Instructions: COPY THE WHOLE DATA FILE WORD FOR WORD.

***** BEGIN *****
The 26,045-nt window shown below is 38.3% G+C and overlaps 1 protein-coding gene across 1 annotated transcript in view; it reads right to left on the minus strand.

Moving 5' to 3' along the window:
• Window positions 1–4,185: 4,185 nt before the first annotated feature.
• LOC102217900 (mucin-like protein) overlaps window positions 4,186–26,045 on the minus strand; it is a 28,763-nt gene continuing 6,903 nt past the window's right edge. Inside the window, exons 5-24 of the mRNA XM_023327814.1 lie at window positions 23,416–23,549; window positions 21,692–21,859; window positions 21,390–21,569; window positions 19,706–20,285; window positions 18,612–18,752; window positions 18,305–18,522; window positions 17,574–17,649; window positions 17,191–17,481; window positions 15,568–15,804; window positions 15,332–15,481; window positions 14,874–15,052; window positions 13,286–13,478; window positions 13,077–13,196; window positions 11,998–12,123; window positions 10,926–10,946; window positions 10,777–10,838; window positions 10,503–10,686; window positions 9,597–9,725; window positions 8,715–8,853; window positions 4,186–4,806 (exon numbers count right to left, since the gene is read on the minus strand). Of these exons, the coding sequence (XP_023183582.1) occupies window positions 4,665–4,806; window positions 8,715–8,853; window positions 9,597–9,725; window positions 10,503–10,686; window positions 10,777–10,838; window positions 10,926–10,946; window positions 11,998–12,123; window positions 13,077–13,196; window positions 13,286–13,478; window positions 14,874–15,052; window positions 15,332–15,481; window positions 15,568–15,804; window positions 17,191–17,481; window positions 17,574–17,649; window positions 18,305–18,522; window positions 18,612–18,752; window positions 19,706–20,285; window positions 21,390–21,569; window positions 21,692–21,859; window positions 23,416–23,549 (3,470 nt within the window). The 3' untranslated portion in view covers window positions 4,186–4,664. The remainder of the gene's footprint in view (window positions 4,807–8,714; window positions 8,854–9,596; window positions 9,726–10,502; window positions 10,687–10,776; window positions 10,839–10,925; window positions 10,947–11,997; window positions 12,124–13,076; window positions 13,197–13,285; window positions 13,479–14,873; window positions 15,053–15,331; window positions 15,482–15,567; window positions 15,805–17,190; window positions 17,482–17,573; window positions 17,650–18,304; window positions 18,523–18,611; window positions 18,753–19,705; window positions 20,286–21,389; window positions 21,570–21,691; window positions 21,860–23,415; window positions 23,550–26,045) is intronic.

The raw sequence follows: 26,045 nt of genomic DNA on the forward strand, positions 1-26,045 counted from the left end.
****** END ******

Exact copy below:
The 26,045-nt window shown below is 38.3% G+C and overlaps 1 protein-coding gene across 1 annotated transcript in view; it reads right to left on the minus strand.

Moving 5' to 3' along the window:
• Window positions 1–4,185: 4,185 nt before the first annotated feature.
• LOC102217900 (mucin-like protein) overlaps window positions 4,186–26,045 on the minus strand; it is a 28,763-nt gene continuing 6,903 nt past the window's right edge. Inside the window, exons 5-24 of the mRNA XM_023327814.1 lie at window positions 23,416–23,549; window positions 21,692–21,859; window positions 21,390–21,569; window positions 19,706–20,285; window positions 18,612–18,752; window positions 18,305–18,522; window positions 17,574–17,649; window positions 17,191–17,481; window positions 15,568–15,804; window positions 15,332–15,481; window positions 14,874–15,052; window positions 13,286–13,478; window positions 13,077–13,196; window positions 11,998–12,123; window positions 10,926–10,946; window positions 10,777–10,838; window positions 10,503–10,686; window positions 9,597–9,725; window positions 8,715–8,853; window positions 4,186–4,806 (exon numbers count right to left, since the gene is read on the minus strand). Of these exons, the coding sequence (XP_023183582.1) occupies window positions 4,665–4,806; window positions 8,715–8,853; window positions 9,597–9,725; window positions 10,503–10,686; window positions 10,777–10,838; window positions 10,926–10,946; window positions 11,998–12,123; window positions 13,077–13,196; window positions 13,286–13,478; window positions 14,874–15,052; window positions 15,332–15,481; window positions 15,568–15,804; window positions 17,191–17,481; window positions 17,574–17,649; window positions 18,305–18,522; window positions 18,612–18,752; window positions 19,706–20,285; window positions 21,390–21,569; window positions 21,692–21,859; window positions 23,416–23,549 (3,470 nt within the window). The 3' untranslated portion in view covers window positions 4,186–4,664. The remainder of the gene's footprint in view (window positions 4,807–8,714; window positions 8,854–9,596; window positions 9,726–10,502; window positions 10,687–10,776; window positions 10,839–10,925; window positions 10,947–11,997; window positions 12,124–13,076; window positions 13,197–13,285; window positions 13,479–14,873; window positions 15,053–15,331; window positions 15,482–15,567; window positions 15,805–17,190; window positions 17,482–17,573; window positions 17,650–18,304; window positions 18,523–18,611; window positions 18,753–19,705; window positions 20,286–21,389; window positions 21,570–21,691; window positions 21,860–23,415; window positions 23,550–26,045) is intronic.

The raw sequence follows: 26,045 nt of genomic DNA on the forward strand, positions 1-26,045 counted from the left end.